Tips for Running Meetings

You can’t really have much of a political organization without meetings, which means that you need to make sure that the kind of meetings that you have serve the needs and purposes of your group or campaign.

But when it comes to typical “meetings”, (whether official group meetings, or project meetings), take time to do the things to make them more useful, (and not boring or a waste of time).

Here are some good tips for running meetings:

Have the Right Leader

Without having the right person to “run” a meeting, things can get off the rails pretty quickly and stay there. You need someone who can politely (but firmly) facilitate discussion to make things productive, and yet still keep it moving along. It’s not a job for just anybody who wants to “run” things.

Start on Time

Starting on time sets a professional tone and it’s respectful of those who show up on time. Meetings that are always starting late (because you’re late, or others are late), just encourages bad habits, and everyone will get used to never starting on time. And starting late usually means “finishing late”.

Have an Agenda

An agenda is the “plan” for the meeting, and you gotta’ have a plan. Make sure that there is an agenda, and that everyone has a copy – and that you follow it! Otherwise things will probably get off track, or you’ll spend too much time on one thing and not get everything done. Know what action items need to be resolved, (who, what, when, where). Repeat them to the group for clarification. Otherwise, you’re just meeting to meet, and what’s the point of that?

Don’t Over-stuff it

Don’t be so ambitious with how much goes into an agenda that it never gets done, or the meetings always run long and frustrate people. Remember, people like to talk, and most items usually take longer to cover than you may think. Make sure that you have enough time to do the things that need to get done.

Have Ground Rules

The most useful meetings are those where everyone participates but things stay focused, which is rare. Having some general ground rules that everyone agrees on can make things more productive. Things like: how much time you’ll spend talking about any issue; what subjects should comments be limited to; what’s off limits; and is what’s said supposed to be confidential? Try to get everyone to agree to whatever ground rules work for your group. You could even print them on the top of the agenda to keep them fresh in everyone’s mind.

Facilitate, Don’t Dictate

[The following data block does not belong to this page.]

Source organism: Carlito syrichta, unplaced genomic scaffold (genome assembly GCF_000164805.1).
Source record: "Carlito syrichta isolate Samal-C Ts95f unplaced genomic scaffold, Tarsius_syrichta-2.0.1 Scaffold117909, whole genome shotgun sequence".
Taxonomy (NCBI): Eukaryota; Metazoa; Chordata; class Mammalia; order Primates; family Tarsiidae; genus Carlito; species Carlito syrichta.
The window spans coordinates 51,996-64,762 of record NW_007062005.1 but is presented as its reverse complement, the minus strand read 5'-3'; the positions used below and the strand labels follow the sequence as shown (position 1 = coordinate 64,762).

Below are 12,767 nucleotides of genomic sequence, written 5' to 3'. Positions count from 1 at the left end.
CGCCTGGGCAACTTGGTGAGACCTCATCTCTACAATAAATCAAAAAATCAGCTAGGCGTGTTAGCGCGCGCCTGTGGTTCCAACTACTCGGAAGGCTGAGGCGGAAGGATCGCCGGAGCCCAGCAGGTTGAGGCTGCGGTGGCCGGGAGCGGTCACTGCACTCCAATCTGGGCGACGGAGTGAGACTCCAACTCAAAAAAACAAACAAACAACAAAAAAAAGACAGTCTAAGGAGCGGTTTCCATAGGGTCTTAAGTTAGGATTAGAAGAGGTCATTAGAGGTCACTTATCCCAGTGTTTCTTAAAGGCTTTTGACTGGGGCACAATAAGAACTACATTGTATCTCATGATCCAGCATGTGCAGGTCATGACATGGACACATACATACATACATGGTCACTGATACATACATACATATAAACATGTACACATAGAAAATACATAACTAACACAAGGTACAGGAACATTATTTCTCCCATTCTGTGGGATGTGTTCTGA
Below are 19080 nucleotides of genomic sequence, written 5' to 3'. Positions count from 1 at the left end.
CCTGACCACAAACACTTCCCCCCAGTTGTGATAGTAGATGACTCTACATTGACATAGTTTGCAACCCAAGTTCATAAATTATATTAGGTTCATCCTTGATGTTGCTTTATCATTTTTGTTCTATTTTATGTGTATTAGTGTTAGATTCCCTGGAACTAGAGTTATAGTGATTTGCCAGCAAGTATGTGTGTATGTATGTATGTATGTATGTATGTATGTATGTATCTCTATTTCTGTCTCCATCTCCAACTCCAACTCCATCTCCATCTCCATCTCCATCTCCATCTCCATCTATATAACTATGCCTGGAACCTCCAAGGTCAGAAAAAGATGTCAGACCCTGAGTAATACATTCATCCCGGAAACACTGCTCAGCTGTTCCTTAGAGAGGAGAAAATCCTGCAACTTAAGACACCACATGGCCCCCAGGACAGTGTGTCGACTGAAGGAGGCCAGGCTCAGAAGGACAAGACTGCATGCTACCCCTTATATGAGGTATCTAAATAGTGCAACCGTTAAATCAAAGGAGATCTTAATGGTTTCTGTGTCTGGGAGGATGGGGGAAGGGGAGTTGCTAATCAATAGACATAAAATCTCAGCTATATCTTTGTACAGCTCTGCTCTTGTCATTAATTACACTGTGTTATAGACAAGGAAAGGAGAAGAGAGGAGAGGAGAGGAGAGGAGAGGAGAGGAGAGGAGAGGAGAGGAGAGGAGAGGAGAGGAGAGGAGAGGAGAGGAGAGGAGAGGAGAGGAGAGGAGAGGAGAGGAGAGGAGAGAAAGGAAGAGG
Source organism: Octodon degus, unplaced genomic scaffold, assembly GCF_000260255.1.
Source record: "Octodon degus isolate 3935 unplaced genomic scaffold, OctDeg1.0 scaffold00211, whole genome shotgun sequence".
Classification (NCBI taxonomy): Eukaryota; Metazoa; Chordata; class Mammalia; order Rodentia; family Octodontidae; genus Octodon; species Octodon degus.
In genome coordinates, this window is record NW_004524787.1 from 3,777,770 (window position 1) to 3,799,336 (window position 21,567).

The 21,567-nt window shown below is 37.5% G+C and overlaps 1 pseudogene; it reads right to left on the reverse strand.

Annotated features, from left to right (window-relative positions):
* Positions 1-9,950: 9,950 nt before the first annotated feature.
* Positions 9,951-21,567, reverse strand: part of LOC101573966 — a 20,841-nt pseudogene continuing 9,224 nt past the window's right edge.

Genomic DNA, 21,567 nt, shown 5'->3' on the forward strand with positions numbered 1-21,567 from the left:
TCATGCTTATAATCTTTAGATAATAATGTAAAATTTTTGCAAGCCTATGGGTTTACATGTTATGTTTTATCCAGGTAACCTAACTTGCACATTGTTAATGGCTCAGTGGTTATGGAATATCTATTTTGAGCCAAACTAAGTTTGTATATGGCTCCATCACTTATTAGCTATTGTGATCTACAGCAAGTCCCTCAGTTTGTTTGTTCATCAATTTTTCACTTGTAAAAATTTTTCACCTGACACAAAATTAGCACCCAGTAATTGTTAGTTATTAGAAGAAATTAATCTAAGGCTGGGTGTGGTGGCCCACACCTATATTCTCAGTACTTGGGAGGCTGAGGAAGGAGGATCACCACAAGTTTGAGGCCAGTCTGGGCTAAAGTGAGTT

Part of the job of running a meeting is making sure that you involve and get good feedback from the people that are there. Otherwise you’re wasting an opportunity to get everyone’s collective minds focused on the job at hand. And how else can you know if people are getting what they want from the meetings or the group? Nobody has the market cornered on good ideas. Take advantage of the chance to do some brainstorming – just don’t let it drag on too long.

Review Action-items

It’s not very productive to meet and then have the people who are there not really know what was decided or what’s expected of them after the fact. Summarize and review what was decided and note any action items, (who, what, when, where).

End on Time

Ending on time goes hand in hand with starting on time. People have other things to do and plan their lives around, so respect their plans. If you think that a meeting will need to go long, let people know ahead of time. Just remember, “long” usually means “boring”. And boring kills!

Follow Up

Be sure to follow-up with people who need to be followed up on. Don’t let things go undone between meetings, or you miss one of the main points of having a meeting to begin with.

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Remember, volunteers are at a premium.  If you’re going to take the time to meet, then you should take the time to get the most out of it.  Keep these tips in mind and meetings will be more productive – and the group will appreciate it.

About Drew McKissick

Political strategist & columnist helping conservatives impact things they care about | Former RNC member | Elvis fan (Find me @DrewMcKissick)